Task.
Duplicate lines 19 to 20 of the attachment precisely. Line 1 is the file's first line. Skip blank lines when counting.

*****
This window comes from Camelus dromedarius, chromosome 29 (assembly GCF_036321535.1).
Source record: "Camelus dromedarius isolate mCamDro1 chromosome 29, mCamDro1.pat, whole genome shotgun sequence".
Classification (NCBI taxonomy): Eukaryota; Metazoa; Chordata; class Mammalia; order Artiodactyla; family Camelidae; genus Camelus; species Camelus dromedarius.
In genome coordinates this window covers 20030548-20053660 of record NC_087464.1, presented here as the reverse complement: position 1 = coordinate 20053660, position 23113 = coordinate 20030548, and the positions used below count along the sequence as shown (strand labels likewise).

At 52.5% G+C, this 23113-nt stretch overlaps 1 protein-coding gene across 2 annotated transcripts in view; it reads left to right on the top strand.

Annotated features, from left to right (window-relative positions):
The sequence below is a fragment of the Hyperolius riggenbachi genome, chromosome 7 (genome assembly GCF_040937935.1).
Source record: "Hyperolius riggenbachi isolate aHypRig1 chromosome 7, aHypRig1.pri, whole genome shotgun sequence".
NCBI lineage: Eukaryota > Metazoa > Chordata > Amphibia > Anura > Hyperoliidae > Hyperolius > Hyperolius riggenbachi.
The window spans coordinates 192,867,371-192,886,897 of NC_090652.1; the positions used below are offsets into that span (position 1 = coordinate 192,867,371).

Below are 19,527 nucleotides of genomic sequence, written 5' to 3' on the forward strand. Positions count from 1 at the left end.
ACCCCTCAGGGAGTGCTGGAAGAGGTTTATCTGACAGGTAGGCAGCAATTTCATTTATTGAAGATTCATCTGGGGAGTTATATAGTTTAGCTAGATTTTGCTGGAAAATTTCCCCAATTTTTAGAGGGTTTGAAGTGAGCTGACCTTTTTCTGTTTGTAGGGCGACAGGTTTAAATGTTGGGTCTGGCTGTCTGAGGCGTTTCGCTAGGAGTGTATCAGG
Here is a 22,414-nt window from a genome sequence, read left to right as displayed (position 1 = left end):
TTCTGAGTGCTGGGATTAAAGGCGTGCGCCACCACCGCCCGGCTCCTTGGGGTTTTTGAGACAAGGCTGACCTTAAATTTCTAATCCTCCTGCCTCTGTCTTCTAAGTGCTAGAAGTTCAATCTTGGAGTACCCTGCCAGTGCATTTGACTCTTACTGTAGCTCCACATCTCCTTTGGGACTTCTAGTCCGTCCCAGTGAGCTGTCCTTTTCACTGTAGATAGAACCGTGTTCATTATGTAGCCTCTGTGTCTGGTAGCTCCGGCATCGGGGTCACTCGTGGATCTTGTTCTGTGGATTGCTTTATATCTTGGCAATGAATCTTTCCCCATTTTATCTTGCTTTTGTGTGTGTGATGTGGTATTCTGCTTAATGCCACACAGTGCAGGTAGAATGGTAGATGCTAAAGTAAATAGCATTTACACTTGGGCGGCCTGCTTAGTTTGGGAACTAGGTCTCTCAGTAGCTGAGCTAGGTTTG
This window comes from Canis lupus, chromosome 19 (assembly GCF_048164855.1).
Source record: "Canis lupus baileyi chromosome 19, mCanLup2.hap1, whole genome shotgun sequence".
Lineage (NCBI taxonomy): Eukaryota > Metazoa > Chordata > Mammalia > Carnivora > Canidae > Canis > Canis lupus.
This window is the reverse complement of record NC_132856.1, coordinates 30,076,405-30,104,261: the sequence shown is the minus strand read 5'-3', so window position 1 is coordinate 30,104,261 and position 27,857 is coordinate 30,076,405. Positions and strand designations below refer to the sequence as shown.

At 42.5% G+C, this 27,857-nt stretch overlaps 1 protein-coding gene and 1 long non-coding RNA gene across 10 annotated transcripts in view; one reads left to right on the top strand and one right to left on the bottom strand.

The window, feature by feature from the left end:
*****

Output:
At 42.5% G+C, this 27,857-nt stretch overlaps 1 protein-coding gene and 1 long non-coding RNA gene across 10 annotated transcripts in view; one reads left to right on the top strand and one right to left on the bottom strand.

The window, feature by feature from the left end: